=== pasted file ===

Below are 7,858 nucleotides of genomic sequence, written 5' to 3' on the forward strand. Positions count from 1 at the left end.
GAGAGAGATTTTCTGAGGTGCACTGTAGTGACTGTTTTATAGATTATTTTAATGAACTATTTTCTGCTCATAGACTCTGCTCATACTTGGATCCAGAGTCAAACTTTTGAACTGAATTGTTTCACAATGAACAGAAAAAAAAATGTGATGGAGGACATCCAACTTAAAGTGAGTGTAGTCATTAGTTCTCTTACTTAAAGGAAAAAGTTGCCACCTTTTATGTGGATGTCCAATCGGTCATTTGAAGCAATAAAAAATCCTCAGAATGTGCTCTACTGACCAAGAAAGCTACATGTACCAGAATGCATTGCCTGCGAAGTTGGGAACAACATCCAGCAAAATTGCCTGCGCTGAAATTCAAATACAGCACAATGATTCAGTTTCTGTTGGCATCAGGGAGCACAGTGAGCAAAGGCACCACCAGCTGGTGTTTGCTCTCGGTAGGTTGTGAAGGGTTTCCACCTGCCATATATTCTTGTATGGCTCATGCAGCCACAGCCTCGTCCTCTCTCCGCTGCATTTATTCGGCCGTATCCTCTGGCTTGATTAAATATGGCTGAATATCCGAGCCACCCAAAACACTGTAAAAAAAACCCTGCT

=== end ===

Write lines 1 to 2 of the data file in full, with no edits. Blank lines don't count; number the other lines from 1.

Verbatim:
Below are 7,858 nucleotides of genomic sequence, written 5' to 3' on the forward strand. Positions count from 1 at the left end.
GAGAGAGATTTTCTGAGGTGCACTGTAGTGACTGTTTTATAGATTATTTTAATGAACTATTTTCTGCTCATAGACTCTGCTCATACTTGGATCCAGAGTCAAACTTTTGAACTGAATTGTTTCACAATGAACAGAAAAAAAAATGTGATGGAGGACATCCAACTTAAAGTGAGTGTAGTCATTAGTTCTCTTACTTAAAGGAAAAAGTTGCCACCTTTTATGTGGATGTCCAATCGGTCATTTGAAGCAATAAAAAATCCTCAGAATGTGCTCTACTGACCAAGAAAGCTACATGTACCAGAATGCATTGCCTGCGAAGTTGGGAACAACATCCAGCAAAATTGCCTGCGCTGAAATTCAAATACAGCACAATGATTCAGTTTCTGTTGGCATCAGGGAGCACAGTGAGCAAAGGCACCACCAGCTGGTGTTTGCTCTCGGTAGGTTGTGAAGGGTTTCCACCTGCCATATATTCTTGTATGGCTCATGCAGCCACAGCCTCGTCCTCTCTCCGCTGCATTTATTCGGCCGTATCCTCTGGCTTGATTAAATATGGCTGAATATCCGAGCCACCCAAAACACTGTAAAAAAAACCCTGCT